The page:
With the US locked out of RCEP and currently not part of CPATPP, plus its ongoing trade war with China, the US economy is waging an expensive gamble with its isolationist trade policies.

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World

Christmas across Asia: How Thailand’s neighbours celebrate

Maya Taylor

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Christmas across Asia: How Thailand’s neighbours celebrate | The Thaiger
PHOTO: www.ministryofvillas.com

Those of us living in Thailand (and those who holiday here in more “normal” times), are familiar with what Christmas looks like in the Land of Smiles. But what about other Asian countries? Here’s a round-up of what the festive season looks like for some of our neighbours.

Indonesia
Despite being a primarily Muslim nation, Christmas is celebrated by many in Indonesia. A history of colonisation by European settlers means the country is home to a minority Christian population. In Bali, this community is found primarily in the south of the island, where it’s traditional to have a Christmas tree made of chicken feathers and streets decorated with yellow coconut leaves, known as penjor.

Fireworks are also a big part of Indonesia’s Christmas celebrations, with children often allowed to stay up all night on Christmas Eve watching the spectacle. About 10% of Indonesians identify as Christian.

China
Christmas is becoming more popular in China’s larger cities, due primarily to the influence of resident expats. While Chinese children don’t write to Santa, or leave him cookies and milk on Christmas Eve, “peace apples” are popular. These are decoratively-wrapped apples, which are given as gifts.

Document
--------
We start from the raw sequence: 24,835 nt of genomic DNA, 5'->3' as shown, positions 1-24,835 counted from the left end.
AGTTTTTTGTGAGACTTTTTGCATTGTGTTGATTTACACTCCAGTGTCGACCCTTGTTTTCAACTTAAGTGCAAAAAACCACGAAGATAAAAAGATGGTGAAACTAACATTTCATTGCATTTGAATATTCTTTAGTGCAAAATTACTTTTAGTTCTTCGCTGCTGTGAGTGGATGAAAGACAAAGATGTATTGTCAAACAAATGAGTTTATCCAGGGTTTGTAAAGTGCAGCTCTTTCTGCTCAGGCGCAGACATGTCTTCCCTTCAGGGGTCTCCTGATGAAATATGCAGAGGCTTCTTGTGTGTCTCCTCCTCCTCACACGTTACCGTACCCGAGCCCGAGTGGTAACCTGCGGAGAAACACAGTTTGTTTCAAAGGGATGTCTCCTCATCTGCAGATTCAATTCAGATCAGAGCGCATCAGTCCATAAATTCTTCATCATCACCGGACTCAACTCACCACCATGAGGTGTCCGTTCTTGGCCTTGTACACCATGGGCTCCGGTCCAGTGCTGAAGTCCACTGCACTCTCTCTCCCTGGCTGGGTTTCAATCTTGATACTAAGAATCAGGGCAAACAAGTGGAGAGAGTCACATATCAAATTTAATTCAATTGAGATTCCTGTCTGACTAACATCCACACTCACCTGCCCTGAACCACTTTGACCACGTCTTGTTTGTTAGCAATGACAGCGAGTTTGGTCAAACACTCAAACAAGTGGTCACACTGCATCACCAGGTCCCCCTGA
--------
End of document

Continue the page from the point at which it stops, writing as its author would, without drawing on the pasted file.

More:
The reason behind this is apparently because the word for apple sounds like the words “peace” and “Christmas Eve” in Mandarin. Travel outside the big cities however, and into the Chinese heartland, and you will meet people who have had far less interaction with Westerners, and for whom Christmas remains a mystery. This is particularly true of the older generation.

South Korea
South Korea is one of a few Asian countries in which Christmas Day is a public holiday, with around 29% of the country’s population being Christian. Despite Christmas being a “newish” holiday, South Koreans have their own version of Father Christmas, known as Santa Haraboji (Grandfather Santa). While similar to the Western version we’re familiar with, South Korea’s Santa wears a green suit and tops it off with a gat, the traditional Korean hat.

Japan
The Japanese see Christmas as an opportunity to spread good luck and happiness, rather than as a religious festival. Christmas Eve is the main event, when romantic couples traditionally exchange presents. Although Christmas Day is not a public holiday, December 23 is, as it celebrates the Emperor’s birthday.

As with many parts of the world, Christmas is also an excuse for shopping, with brightly-decorated malls filled with people looking for gifts for family and friends.

Malaysia